The Edge is just a spicy CDN

Issue #97.April 24, 2022.2 Minute read.

This week, we’re experimenting with our runtime features, learning about The Edge™️, and (hopefully) avoiding accidental tax fraud.

Welcome to #97.

Mountain Dew as a shower head meme

Some experiments pay off

Node gets experimental

Node 18 was released last week, and it celebrated becoming a legal adult by doing what lots of us did on our 18th birthday: vomiting tobacco and Flamin’ Hot Cheetos out our nose experimenting with stuff.

All of the big new features in Node 18 come with that spooky (experimental) flag, so make sure you know your limits when you’re trying them out. (I always recommend the buddy system.)

🔬 Experiment #1: global fetch API — This provides a standard around fetching data via http requests that’s similar to the popular node-fetch library but is “as close to browser spec-compliant as possible.” The Node team has been working on this for literally 4 years, but it turns out that it’s still impossible to please everybody.

🔬 Experiment #2: Test runner module — This new, built-in test runner lets you create and run Node tests without a third-party library. This is great news for smaller libraries looking to minimize dependencies and developers who just want to use Jest less (so, everyone).

🔬 Experiment #3: Web Streams API — This implementation of 17 different APIs is a lot. But the idea is that it allows you to use JavaScript to programmatically access streams of data and process them in a bunch of different ways.

The bottom line: We’re just happy to see Node being so productive despite the abandonment issues they must have been dealing with ever since dad Ryan Dahl left.

jeopardy answer of what is pain

Building notifications from scratch. [sponsored]

Courier’s new API saved me from my PM

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This makes designing the actual notifications a lot less tedious, and it lets you create more dynamic notifications like magic login links and location based alerts.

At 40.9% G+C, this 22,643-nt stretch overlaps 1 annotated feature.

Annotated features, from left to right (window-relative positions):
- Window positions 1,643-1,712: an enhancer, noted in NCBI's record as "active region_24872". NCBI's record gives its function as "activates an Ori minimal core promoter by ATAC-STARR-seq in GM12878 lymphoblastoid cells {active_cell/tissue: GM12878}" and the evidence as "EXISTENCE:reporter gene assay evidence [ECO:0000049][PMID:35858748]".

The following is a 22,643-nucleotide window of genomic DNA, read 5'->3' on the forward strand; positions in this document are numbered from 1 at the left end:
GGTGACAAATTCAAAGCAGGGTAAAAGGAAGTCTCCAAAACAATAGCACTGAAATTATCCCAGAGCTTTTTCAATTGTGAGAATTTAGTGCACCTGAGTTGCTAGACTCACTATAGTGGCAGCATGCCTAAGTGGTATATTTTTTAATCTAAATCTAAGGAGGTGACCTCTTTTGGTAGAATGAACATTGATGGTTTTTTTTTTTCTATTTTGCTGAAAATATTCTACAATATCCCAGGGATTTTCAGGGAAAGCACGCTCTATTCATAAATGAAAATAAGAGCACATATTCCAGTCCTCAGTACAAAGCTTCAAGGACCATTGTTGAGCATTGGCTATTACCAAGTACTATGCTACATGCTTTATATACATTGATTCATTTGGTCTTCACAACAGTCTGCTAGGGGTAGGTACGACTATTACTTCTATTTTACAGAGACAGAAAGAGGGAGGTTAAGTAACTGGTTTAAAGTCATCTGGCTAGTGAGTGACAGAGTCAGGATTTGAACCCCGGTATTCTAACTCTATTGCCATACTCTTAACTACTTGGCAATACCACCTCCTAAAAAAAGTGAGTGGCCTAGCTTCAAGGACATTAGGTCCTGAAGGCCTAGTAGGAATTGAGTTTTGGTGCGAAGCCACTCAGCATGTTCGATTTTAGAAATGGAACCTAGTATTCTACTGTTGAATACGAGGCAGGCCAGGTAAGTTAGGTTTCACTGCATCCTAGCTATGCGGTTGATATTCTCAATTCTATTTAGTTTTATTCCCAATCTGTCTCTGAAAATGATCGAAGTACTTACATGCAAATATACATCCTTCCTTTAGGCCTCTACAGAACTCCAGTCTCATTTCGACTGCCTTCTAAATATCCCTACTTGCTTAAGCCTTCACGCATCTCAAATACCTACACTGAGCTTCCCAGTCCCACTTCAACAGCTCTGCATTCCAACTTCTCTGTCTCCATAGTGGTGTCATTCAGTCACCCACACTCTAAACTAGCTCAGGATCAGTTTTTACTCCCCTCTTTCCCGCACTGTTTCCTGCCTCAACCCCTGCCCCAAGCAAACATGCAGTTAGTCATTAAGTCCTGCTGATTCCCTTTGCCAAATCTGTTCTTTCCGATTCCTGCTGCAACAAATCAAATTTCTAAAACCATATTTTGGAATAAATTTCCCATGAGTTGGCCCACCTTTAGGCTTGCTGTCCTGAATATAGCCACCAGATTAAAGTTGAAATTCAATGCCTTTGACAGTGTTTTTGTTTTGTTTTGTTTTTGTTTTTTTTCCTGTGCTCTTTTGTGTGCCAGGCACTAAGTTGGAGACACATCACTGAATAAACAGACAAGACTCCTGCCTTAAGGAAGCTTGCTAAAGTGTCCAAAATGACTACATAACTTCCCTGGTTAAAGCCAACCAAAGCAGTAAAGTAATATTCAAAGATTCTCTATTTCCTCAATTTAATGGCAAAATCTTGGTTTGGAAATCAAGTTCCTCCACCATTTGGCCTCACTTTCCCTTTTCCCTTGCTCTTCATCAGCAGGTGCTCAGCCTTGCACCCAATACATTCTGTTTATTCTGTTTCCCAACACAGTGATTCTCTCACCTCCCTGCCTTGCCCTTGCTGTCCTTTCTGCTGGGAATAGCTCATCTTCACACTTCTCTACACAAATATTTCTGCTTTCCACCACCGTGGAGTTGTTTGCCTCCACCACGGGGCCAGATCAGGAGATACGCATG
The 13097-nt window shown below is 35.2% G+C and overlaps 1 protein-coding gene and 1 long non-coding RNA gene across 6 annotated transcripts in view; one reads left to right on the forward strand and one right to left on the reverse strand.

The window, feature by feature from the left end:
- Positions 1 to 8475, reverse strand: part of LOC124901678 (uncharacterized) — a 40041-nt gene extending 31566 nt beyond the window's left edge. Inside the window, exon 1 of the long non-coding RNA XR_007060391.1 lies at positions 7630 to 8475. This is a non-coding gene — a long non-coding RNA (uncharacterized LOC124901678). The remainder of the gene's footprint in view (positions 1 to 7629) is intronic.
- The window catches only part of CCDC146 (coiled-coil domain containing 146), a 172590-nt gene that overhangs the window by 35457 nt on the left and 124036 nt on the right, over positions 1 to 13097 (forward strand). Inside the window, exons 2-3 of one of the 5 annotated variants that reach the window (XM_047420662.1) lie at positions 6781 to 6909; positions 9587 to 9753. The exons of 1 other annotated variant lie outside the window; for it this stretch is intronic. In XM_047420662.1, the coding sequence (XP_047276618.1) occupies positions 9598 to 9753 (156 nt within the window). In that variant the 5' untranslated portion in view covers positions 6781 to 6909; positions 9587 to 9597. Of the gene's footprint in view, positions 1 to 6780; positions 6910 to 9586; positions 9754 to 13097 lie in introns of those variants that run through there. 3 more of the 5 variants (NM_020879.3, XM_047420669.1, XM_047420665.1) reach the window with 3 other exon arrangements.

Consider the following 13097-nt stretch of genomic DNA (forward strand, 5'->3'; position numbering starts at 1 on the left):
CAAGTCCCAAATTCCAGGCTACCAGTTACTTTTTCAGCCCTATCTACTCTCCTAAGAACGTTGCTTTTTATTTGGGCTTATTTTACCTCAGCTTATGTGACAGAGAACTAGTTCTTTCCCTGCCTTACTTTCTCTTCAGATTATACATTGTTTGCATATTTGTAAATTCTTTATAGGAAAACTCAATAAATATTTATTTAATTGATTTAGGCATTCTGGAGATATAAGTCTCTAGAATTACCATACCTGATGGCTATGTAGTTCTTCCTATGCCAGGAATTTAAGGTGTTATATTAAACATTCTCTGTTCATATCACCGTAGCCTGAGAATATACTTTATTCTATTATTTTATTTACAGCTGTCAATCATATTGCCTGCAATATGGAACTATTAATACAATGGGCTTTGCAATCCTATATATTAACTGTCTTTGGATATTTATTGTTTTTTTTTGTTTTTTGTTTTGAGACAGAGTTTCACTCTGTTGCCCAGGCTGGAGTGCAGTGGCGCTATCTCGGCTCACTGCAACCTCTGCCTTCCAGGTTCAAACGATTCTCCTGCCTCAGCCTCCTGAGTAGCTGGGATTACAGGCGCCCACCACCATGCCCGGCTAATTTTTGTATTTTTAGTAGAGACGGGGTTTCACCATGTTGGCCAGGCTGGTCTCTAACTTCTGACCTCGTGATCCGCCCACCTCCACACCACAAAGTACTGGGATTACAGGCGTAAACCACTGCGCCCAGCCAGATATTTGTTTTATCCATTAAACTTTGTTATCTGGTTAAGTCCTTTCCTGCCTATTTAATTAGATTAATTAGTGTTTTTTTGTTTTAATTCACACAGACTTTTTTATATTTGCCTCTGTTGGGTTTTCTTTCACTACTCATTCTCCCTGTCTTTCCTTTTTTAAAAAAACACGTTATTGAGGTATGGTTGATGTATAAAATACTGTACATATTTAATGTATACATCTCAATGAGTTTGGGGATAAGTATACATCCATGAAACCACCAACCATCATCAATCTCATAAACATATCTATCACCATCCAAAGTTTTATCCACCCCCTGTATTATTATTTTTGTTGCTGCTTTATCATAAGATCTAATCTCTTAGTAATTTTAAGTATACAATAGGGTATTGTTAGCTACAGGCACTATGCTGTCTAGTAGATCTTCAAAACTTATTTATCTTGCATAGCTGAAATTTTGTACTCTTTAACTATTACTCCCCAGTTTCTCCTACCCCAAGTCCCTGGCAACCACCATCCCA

So tell your PM to go as crazy as they want with notifications, because Courier’s got your back.

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Severance meme

My innie trying to figure out wtf “the edge” is

Netlify and Deno are teaming up at The Edge™️

Netlify and Deno just announced that they’re partnering to deliver Edge Functions — a new serverless compute offering. Given that developers reference the “the edge” more than my mother-in-law’s flat earth Facebook group, we should probably address what the big deal is.

“The Edge”, otherwise known as a spicy Content Delivery Network (CDN), has been around for a while. CDNs provide the infrastructure to cache static content and deliver it from the closest server to the end user. Cloudflare changed the game when they released Workers in 2017, making it possible to run JavaScript at the edge.

Since then, hosting providers have been aggressively pursuing their own “edge compute” offerings. Like Workers, Deno & Netlify’s new offering is built on top of the V8 JavaScript engine and has a similar API to service workers in the browser. Here are some of the highlights:

  1. Cheap — 24x less expensive than standard serverless functions (3 million/month for free).

  2. Fast — without the overhead of containers, edge functions can start faster and run closer to the user, reducing latency.